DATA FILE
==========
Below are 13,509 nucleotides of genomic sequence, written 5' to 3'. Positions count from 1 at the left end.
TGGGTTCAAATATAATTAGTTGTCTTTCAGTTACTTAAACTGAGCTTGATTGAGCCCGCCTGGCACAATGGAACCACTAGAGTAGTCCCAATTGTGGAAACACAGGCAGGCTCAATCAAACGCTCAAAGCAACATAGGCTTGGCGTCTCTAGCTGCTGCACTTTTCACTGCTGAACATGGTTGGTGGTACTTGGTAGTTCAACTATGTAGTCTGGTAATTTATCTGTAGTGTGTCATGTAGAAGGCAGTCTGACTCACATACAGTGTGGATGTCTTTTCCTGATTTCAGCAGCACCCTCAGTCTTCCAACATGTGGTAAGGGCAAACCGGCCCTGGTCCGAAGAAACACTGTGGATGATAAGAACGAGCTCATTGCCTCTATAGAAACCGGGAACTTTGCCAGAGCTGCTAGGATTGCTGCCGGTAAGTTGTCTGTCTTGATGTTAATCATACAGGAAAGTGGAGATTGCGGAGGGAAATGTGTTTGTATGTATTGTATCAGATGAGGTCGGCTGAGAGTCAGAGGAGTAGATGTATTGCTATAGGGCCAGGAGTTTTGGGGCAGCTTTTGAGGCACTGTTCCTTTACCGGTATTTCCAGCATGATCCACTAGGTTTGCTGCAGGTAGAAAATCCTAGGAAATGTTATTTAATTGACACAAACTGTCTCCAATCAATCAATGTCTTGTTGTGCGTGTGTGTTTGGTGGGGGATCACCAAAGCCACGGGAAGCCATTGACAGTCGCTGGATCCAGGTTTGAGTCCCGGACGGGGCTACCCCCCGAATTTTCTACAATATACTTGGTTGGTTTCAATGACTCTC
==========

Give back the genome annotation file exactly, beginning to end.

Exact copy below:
Below are 13,509 nucleotides of genomic sequence, written 5' to 3'. Positions count from 1 at the left end.
TGGGTTCAAATATAATTAGTTGTCTTTCAGTTACTTAAACTGAGCTTGATTGAGCCCGCCTGGCACAATGGAACCACTAGAGTAGTCCCAATTGTGGAAACACAGGCAGGCTCAATCAAACGCTCAAAGCAACATAGGCTTGGCGTCTCTAGCTGCTGCACTTTTCACTGCTGAACATGGTTGGTGGTACTTGGTAGTTCAACTATGTAGTCTGGTAATTTATCTGTAGTGTGTCATGTAGAAGGCAGTCTGACTCACATACAGTGTGGATGTCTTTTCCTGATTTCAGCAGCACCCTCAGTCTTCCAACATGTGGTAAGGGCAAACCGGCCCTGGTCCGAAGAAACACTGTGGATGATAAGAACGAGCTCATTGCCTCTATAGAAACCGGGAACTTTGCCAGAGCTGCTAGGATTGCTGCCGGTAAGTTGTCTGTCTTGATGTTAATCATACAGGAAAGTGGAGATTGCGGAGGGAAATGTGTTTGTATGTATTGTATCAGATGAGGTCGGCTGAGAGTCAGAGGAGTAGATGTATTGCTATAGGGCCAGGAGTTTTGGGGCAGCTTTTGAGGCACTGTTCCTTTACCGGTATTTCCAGCATGATCCACTAGGTTTGCTGCAGGTAGAAAATCCTAGGAAATGTTATTTAATTGACACAAACTGTCTCCAATCAATCAATGTCTTGTTGTGCGTGTGTGTTTGGTGGGGGATCACCAAAGCCACGGGAAGCCATTGACAGTCGCTGGATCCAGGTTTGAGTCCCGGACGGGGCTACCCCCCGAATTTTCTACAATATACTTGGTTGGTTTCAATGACTCTC